The Chinese move to formalize economic relations with South Africa through BRIC also likely extends from it desire to use that country as a gateway for wider access to African markets and resources and eventually, both the country’s and sub-continent’s untapped pool of cheap labor. As a matter of forward-planning, Beijing can be expected to manage the inevitability of rising labor (and hence production) costs across the mainland that – like any state moving up the development ladder – will sap some of the competitive edge that it has so far been enjoying. It is likely to do so by relocating low-cost factories to sub-Saharan Africa at some point in the mid-term.
Growing labor and production costs within China are unavoidable if China wishes to boost domestic consumption and steer away from its excessive dependence on investment. Stronger purchasing power among the Chinese is only possible through higher wages, and increased prosperity is now necessary to sustain further popular support for the Chinese government since meaningful political reform will continue to be remote. Chinese economic planners are already trying to facilitate these developments through tightening monetary policy in order to curb inflation, keeping lending rates low, and loosening credit conditions that help working Chinese purchase higher-value consumer goods.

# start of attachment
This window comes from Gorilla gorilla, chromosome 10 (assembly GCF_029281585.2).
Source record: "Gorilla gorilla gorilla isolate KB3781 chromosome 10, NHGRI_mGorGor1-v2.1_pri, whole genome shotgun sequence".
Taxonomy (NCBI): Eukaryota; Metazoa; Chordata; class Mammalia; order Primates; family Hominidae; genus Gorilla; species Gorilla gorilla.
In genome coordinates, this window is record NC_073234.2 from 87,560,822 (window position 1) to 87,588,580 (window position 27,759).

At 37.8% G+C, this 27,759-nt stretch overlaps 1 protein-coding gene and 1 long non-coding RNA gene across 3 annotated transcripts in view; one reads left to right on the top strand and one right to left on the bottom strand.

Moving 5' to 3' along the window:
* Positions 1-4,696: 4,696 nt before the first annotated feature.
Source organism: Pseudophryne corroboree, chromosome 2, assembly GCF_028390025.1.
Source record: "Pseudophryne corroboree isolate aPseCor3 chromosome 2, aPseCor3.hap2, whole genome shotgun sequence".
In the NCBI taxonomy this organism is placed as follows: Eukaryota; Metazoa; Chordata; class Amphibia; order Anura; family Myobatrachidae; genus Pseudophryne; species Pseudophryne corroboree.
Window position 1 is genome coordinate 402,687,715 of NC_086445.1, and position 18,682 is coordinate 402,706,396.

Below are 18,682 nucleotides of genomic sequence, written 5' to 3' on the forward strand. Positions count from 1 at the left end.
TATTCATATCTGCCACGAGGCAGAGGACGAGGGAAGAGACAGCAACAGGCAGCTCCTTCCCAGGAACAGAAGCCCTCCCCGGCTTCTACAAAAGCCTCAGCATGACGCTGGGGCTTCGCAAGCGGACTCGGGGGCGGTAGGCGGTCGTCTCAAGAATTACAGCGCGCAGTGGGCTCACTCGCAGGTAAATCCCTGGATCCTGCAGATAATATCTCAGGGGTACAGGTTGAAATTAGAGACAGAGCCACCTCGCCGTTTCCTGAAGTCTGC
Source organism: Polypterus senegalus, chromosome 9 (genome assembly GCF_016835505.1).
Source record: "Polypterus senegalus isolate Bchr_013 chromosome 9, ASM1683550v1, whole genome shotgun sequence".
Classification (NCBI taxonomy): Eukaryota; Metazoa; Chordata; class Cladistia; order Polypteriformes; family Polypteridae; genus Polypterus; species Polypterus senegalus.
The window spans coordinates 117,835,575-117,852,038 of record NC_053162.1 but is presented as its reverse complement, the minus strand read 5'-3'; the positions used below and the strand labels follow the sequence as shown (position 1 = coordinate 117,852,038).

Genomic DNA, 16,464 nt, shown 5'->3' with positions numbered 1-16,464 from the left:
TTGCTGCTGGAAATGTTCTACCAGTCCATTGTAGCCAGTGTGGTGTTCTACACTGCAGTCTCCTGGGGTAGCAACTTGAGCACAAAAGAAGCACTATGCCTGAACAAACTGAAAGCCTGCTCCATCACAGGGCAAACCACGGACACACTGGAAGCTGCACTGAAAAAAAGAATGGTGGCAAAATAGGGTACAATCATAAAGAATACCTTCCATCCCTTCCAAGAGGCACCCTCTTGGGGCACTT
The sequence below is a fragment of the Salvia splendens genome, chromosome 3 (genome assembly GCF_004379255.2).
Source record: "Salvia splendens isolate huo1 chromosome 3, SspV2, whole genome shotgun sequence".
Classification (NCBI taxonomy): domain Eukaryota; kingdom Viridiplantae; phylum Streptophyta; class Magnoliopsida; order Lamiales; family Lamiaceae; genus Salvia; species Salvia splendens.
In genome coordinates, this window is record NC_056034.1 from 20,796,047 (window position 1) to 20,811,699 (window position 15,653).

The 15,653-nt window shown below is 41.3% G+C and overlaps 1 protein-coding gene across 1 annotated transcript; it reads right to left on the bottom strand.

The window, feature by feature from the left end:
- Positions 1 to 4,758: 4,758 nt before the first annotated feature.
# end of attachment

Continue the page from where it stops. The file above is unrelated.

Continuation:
Increased domestic demand for locally produced higher-value goods may be critical in triggering the kind of scientific and technological innovation that China requires if it wishes to compete on par with the big-league economies in the Asia-Pacific, Europe and the US. Beijing realizes that the country will eventually reach the limits of what its low-end manufacturing has to offer to foreign markets. The stakes on establishing a stronger R&D base are rather high for the Chinese government, as they have learned from their American counterparts how innovation in the commercial sector often synergizes military modernization (and vice-versa).